This is an unbiased look at horse slaughter from both sides.
Over and over again, the following cycle happens here in America, and over and over again the process fails to solve the problem of unwanted horses.
Horse slaughter advocates decide to open some new horse slaughter plants. However, once again they fail to address concerns about sanitation and safety. Because horse meat is less valuable than beef, corners are often cut, leaving carcasses and offal to rot in horse slaughter plants. There are many other concerns; just one is that horses excrete far more blood than cattle, which in the past was often simply dumped into lakes and rivers and onto fields. Horse slaughter advocates seem coldly indifferent to the cruelty of sending horses, which do NOT react like cattle, through the traditional slaughter process. It is well known that horses are flighty, spooky animals who are more likely to be injured before being killed. Speaking of cattle, horses are often trucked in to slaughter plants in low-ceilinged cattle trailers under poor conditions, with no food and water, over several days. In addition, absolutely no mention is made of how horse slaughter plants will ensure veterinary drugs won't wind up in the human food chain. This valid concern (valid because it has happened!) has led many European countries to consider banning the import of American horse meat. Finally, horse slaughter advocates often refer to horse slaughter as a "necessary evil," but do nothing to educate the public about how over-breeding and poor breeding lead to too many unwanted horses.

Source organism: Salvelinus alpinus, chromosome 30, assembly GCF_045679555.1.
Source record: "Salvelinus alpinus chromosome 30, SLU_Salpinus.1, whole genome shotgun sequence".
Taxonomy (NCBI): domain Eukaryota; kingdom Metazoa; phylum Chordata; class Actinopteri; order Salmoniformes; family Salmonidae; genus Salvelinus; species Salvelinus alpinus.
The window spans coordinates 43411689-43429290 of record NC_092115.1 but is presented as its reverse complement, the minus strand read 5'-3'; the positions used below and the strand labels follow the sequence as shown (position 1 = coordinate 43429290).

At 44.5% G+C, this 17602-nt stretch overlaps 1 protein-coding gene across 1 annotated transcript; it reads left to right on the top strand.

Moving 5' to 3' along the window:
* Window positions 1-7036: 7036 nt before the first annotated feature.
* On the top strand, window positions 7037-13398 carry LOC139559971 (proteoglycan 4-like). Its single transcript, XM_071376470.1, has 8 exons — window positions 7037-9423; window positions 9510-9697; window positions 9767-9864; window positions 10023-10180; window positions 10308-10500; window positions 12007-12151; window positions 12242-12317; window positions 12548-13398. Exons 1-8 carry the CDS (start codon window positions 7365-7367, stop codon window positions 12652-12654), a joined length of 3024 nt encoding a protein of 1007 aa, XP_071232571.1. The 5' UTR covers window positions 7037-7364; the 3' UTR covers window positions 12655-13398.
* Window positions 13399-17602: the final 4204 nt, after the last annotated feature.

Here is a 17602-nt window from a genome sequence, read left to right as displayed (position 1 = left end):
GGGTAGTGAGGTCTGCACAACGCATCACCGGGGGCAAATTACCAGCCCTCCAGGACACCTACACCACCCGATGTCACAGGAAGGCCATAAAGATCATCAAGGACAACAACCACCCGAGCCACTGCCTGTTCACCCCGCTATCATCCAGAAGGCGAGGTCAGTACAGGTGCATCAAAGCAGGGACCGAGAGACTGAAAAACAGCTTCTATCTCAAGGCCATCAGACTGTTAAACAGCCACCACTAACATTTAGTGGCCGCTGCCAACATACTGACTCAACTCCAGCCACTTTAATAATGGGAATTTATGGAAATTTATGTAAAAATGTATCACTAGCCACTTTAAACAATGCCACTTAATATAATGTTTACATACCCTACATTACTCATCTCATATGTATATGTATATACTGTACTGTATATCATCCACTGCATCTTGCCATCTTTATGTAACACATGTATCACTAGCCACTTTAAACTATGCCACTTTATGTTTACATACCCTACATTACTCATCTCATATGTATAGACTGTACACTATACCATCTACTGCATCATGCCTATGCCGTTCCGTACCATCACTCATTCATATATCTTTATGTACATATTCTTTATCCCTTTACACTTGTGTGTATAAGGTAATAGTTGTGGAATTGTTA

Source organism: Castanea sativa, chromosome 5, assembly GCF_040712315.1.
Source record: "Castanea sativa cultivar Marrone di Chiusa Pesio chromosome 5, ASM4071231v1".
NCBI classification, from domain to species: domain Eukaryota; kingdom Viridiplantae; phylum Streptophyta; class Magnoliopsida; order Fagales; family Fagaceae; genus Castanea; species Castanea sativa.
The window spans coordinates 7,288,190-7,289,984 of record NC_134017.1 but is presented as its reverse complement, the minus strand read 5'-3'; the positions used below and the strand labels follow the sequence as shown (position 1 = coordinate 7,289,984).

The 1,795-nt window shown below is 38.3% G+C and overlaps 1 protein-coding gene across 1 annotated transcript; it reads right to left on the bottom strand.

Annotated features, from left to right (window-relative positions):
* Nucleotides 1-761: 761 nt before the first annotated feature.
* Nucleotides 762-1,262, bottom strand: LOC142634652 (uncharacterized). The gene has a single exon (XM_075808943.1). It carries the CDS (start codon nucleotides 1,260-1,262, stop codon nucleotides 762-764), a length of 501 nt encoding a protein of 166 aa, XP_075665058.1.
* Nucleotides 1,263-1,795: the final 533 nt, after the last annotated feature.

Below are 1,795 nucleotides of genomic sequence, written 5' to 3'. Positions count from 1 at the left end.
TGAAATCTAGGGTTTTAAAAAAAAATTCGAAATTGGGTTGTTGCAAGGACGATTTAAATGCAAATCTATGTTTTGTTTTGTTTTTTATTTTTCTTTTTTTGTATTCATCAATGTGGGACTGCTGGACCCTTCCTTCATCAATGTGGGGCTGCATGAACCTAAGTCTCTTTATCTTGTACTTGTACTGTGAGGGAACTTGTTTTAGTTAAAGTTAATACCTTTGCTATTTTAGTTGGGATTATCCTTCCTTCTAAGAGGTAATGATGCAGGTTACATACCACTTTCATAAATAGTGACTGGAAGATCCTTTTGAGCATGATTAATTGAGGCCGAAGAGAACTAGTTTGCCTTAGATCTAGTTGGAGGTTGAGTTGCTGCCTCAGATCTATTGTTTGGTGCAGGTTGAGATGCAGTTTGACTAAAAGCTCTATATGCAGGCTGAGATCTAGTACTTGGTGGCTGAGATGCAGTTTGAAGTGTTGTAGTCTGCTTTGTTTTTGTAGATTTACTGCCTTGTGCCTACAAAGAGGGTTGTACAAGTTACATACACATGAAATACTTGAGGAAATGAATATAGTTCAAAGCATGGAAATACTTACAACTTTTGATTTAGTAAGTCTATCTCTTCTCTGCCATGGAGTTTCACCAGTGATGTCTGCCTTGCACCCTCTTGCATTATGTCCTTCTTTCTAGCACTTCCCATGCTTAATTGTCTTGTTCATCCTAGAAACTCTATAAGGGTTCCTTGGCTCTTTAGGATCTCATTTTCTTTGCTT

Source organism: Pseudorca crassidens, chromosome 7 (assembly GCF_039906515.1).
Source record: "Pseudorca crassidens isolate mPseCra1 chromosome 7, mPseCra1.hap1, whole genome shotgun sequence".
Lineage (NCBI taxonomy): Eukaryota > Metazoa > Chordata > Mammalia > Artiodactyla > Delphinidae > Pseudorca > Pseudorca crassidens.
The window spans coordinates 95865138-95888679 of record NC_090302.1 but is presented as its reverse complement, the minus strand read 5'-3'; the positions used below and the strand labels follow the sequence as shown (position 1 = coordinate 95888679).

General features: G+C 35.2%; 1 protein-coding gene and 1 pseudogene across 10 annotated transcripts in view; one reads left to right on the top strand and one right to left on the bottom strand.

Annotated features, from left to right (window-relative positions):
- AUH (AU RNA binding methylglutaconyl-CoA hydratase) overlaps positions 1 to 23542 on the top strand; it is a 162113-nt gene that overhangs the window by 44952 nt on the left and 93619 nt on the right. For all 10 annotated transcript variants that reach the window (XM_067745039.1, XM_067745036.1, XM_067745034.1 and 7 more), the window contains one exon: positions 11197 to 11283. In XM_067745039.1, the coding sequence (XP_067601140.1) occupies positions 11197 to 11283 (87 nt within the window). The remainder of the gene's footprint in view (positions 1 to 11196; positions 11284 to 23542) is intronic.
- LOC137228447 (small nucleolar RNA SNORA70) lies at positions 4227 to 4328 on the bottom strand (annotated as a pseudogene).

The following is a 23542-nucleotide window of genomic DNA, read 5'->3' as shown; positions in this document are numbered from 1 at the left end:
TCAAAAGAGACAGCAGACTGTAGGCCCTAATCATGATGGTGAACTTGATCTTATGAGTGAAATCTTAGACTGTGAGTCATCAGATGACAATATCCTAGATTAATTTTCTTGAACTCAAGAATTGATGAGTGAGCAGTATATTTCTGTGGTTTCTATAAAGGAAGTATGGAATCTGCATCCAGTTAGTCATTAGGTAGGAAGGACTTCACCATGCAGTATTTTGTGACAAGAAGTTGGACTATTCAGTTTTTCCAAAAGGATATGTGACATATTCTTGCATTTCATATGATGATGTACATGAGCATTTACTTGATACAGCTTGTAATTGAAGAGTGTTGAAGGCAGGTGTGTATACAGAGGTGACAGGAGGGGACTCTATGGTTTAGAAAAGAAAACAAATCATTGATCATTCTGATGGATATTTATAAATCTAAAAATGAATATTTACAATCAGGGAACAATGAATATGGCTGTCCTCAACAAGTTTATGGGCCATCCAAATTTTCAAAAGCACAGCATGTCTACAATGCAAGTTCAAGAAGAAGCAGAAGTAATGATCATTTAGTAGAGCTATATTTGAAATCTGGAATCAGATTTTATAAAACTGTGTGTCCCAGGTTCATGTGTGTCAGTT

Anti-slaughter advocates see the horse slaughterers getting busy, so they get busy, and propose legislation like this bill, hoping to make horse slaughter for food illegal in America once and for all. However, once again these advocates fail to address the question, "what else do we do with these horses?" No legislation about low-cost euthanasia or gelding clinics is proposed, no restrictions on breeding, no proposal to fund horse rescues, no nothing that might address the root of the problem. When horse slaughter does not exist at all, many argue that the value of horses has no bottom, since a horse is not even worth the price of meat. When horses are valueless, the whole economy of the horse world may suffer.
Meanwhile, over-burdened, under-funded agencies are left to deal with the actual horses. Private horse rescuers, who receive no government funding, struggle to pay the hay bills and turn away horses by the dozen. Even the Federal BLM struggles to find cheaper and cheaper land to warehouse mustangs on. Thousands of these mustangs, which cannot legally be slaughtered (some of which wind up slaughtered anyway), nonetheless have to be rounded up periodically, lest they overpopulate. So they spend their entire lives in huge corrals, neither wild and free, nor owned and well-cared-for. Even while American taxpayers shell out millions every year to warehouse these mustangs, the horses receive only the bare-minimum care necessary to keep them alive, often in bleak conditions and with no vet care. Untreated injuries, overgrown hooves and fighting are rampant.
Read more of my thoughts on horse slaughter here: